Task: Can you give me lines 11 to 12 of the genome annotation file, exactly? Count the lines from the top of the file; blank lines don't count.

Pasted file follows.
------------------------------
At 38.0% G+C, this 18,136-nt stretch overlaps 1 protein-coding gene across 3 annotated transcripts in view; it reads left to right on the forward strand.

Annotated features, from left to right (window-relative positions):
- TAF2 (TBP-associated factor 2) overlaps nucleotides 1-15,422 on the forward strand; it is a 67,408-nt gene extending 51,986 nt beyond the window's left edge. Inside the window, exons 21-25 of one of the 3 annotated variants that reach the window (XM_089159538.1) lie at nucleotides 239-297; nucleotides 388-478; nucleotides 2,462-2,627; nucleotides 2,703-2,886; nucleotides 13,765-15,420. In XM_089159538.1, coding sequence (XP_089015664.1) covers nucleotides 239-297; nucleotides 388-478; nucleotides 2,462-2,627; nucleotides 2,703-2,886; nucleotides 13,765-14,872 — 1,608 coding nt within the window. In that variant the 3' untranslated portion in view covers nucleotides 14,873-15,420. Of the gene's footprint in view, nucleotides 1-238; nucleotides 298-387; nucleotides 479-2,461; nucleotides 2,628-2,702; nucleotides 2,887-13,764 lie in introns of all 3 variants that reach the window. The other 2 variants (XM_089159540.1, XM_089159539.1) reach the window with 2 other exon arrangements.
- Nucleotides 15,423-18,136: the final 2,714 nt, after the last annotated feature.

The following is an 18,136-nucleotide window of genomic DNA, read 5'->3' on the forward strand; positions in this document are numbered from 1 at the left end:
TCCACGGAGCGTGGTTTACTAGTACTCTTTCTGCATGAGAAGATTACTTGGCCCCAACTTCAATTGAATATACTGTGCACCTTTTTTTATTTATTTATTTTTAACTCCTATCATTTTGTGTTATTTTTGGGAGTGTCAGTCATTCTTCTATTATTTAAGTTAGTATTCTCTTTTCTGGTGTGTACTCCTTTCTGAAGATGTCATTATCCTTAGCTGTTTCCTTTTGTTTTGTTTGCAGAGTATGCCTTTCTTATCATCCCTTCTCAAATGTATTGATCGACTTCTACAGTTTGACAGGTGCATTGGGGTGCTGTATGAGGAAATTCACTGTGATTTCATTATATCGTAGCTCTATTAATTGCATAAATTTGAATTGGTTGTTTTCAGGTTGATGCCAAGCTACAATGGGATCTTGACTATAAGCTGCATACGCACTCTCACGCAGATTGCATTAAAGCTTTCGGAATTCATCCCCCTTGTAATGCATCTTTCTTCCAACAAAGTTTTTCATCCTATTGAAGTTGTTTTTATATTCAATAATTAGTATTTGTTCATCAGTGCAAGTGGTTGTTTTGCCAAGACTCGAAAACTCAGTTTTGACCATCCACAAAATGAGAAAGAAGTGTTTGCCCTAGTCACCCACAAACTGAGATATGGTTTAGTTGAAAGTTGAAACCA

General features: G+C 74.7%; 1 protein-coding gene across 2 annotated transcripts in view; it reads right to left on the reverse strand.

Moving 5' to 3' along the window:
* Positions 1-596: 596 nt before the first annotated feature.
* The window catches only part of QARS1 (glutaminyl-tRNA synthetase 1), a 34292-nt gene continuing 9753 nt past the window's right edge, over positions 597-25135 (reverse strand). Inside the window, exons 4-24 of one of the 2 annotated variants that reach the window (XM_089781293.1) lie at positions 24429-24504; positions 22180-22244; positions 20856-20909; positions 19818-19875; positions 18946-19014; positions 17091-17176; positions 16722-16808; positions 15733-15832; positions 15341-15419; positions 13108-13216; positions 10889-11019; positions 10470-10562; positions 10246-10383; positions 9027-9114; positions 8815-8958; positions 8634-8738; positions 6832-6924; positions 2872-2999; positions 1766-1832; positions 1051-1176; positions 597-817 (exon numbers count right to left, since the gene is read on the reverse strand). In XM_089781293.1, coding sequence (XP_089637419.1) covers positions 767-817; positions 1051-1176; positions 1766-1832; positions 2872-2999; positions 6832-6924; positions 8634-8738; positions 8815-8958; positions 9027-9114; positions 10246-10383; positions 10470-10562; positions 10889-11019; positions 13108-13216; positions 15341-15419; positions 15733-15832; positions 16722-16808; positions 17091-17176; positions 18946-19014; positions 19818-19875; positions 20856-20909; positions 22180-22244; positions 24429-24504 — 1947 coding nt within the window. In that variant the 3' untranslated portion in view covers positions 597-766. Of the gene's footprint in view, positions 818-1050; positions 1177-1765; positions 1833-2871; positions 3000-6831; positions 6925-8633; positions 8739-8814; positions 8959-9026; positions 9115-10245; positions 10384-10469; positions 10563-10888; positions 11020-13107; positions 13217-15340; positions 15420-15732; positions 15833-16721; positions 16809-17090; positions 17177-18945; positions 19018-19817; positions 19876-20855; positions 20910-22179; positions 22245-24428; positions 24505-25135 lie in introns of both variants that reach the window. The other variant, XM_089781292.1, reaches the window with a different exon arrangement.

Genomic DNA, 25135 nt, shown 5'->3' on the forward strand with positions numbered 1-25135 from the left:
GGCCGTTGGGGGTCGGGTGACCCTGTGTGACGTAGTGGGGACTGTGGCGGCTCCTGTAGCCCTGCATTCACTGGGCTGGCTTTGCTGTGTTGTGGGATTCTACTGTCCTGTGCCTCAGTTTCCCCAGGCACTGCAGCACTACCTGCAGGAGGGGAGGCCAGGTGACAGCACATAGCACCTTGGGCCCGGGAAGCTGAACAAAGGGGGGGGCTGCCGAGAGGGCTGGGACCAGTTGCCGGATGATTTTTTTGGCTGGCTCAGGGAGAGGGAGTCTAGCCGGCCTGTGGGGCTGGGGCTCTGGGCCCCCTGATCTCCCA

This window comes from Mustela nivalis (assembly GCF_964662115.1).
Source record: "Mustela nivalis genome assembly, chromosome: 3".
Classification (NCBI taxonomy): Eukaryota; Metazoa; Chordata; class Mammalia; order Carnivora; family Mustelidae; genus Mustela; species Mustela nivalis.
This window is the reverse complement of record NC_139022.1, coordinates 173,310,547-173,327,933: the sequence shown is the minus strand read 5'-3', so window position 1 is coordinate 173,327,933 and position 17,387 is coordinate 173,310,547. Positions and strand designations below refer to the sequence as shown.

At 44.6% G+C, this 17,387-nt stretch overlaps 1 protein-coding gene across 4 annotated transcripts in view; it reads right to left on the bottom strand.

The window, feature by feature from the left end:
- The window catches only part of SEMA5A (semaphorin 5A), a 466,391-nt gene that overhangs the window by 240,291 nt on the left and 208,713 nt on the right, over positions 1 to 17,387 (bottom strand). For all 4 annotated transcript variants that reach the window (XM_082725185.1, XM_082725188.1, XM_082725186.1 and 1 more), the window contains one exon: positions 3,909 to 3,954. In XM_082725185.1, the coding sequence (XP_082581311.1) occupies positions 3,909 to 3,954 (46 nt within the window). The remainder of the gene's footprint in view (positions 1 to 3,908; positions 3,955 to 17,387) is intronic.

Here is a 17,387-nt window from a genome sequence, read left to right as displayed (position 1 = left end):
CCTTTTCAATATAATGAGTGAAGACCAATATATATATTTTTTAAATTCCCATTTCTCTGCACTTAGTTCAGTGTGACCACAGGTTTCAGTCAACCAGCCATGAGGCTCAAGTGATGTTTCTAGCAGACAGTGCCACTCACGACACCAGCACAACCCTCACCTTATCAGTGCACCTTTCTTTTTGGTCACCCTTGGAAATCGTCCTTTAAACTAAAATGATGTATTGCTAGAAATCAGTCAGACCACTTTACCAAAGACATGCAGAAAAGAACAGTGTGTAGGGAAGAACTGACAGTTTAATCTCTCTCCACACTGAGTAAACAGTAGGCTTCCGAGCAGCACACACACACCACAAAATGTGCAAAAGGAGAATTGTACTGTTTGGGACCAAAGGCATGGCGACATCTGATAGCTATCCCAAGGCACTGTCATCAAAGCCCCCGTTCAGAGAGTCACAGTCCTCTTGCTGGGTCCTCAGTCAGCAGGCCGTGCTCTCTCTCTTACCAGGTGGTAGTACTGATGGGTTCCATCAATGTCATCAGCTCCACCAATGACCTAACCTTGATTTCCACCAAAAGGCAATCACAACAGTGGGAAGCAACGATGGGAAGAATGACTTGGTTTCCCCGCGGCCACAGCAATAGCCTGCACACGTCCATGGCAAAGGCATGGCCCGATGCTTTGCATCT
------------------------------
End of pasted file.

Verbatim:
Genomic DNA, 25135 nt, shown 5'->3' on the forward strand with positions numbered 1-25135 from the left:
GGCCGTTGGGGGTCGGGTGACCCTGTGTGACGTAGTGGGGACTGTGGCGGCTCCTGTAGCCCTGCATTCACTGGGCTGGCTTTGCTGTGTTGTGGGATTCTACTGTCCTGTGCCTCAGTTTCCCCAGGCACTGCAGCACTACCTGCAGGAGGGGAGGCCAGGTGACAGCACATAGCACCTTGGGCCCGGGAAGCTGAACAAAGGGGGGGGCTGCCGAGAGGGCTGGGACCAGTTGCCGGATGATTTTTTTGGCTGGCTCAGGGAGAGGGAGTCTAGCCGGCCTGTGGGGCTGGGGCTCTGGGCCCCCTGATCTCCCA